Norwegian William Klippgen heads a new fund of NOK 190 million in Singapore.

Norwegian technology founder and investor William Klippgen, who lives in Singapore, and British angel investor Michael Blakey has set up a Singapore-based fund of $ 22 million – equivalent to NOK 190 million. A number of other Norwegian investors, including former Lazada president Stein Jakob Øie, McKinsey’s Asia chief Oliver Tonby and Creandum partner Martin Hauge, have joined the new Cocoon Capital seed money fund, which is now filled up.

The money will mainly be invested in B2B companies “in fintech, medtech and insurtech ” in Southeast Asia.

“Many entrepreneurs here lack support networks similar to those in Silicon Valley, London or Shanghai , and we’re here to change that,” says William Klipgen, Cocoon’s Managing Partner.

Business angels Michael Blakey (left) and William Klippgen (right). Photo: Cocoon Capital.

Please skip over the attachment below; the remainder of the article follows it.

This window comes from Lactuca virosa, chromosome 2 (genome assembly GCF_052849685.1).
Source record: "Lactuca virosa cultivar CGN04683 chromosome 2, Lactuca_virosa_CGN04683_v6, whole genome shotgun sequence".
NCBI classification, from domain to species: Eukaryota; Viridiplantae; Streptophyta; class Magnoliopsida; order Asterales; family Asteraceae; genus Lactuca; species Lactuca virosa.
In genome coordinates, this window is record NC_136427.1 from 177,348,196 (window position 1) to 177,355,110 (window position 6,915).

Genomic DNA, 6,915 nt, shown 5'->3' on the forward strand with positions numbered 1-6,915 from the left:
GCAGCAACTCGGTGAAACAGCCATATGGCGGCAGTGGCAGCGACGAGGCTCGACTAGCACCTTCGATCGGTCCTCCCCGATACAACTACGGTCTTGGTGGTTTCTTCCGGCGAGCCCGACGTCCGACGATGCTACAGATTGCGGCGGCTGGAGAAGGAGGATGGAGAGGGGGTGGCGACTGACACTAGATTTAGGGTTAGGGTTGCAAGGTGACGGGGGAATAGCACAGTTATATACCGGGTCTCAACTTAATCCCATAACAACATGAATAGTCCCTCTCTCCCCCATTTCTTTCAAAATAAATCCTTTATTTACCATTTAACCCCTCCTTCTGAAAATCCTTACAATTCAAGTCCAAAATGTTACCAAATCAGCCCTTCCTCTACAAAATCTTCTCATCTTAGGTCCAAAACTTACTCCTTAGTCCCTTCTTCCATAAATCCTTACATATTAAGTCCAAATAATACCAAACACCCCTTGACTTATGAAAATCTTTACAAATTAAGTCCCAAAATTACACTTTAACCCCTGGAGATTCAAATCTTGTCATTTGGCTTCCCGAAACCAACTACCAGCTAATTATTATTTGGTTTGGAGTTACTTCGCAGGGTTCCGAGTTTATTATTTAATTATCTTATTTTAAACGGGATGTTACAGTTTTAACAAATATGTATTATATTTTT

Norwegian interests
The fund is one piece in an ever-increasing Norwegian presence in the region. Recently, the website Shifter.com wrote about another Singapore fund, AV Growth, which has raised NOK 430 million to entice Norwegian companies to change courses from west to south-east as they seek new markets to grow in the region.

Cocoon also has an agreement with Singapore’s state investment arm, SG Innovate. According to the agreement, SG Innovate will match up to 70 percent of the Cocoon fund’s investments.

“Singapore is a fantastic place for startups and I think the importance of the country will only increase over the next 20 years. They have developed a strong ecosystem for entrepreneurs since the 2000s and are now bearing the fruits of this,” says Klippgen.

He points to good access to capital, strong IP protection, a pro-active government that “actively supports startups” and a short distance to the rest of Asia as convincing arguments.

Antler is among the Norwegian companies benefiting from this, but far more Norwegian startups should familiarize themselves with the opportunities that exist by looking eastwards, Klippgen believes.

“Norwegian tech startups are often more advanced and have more experienced entrepreneurs than is the case here in Southeast Asia, and that is a huge advantage,” he says to Shifter, adding:

“What the Norwegian founders can do better is to dare to take more risk and to go to Asia and the rest of the world earlier.”

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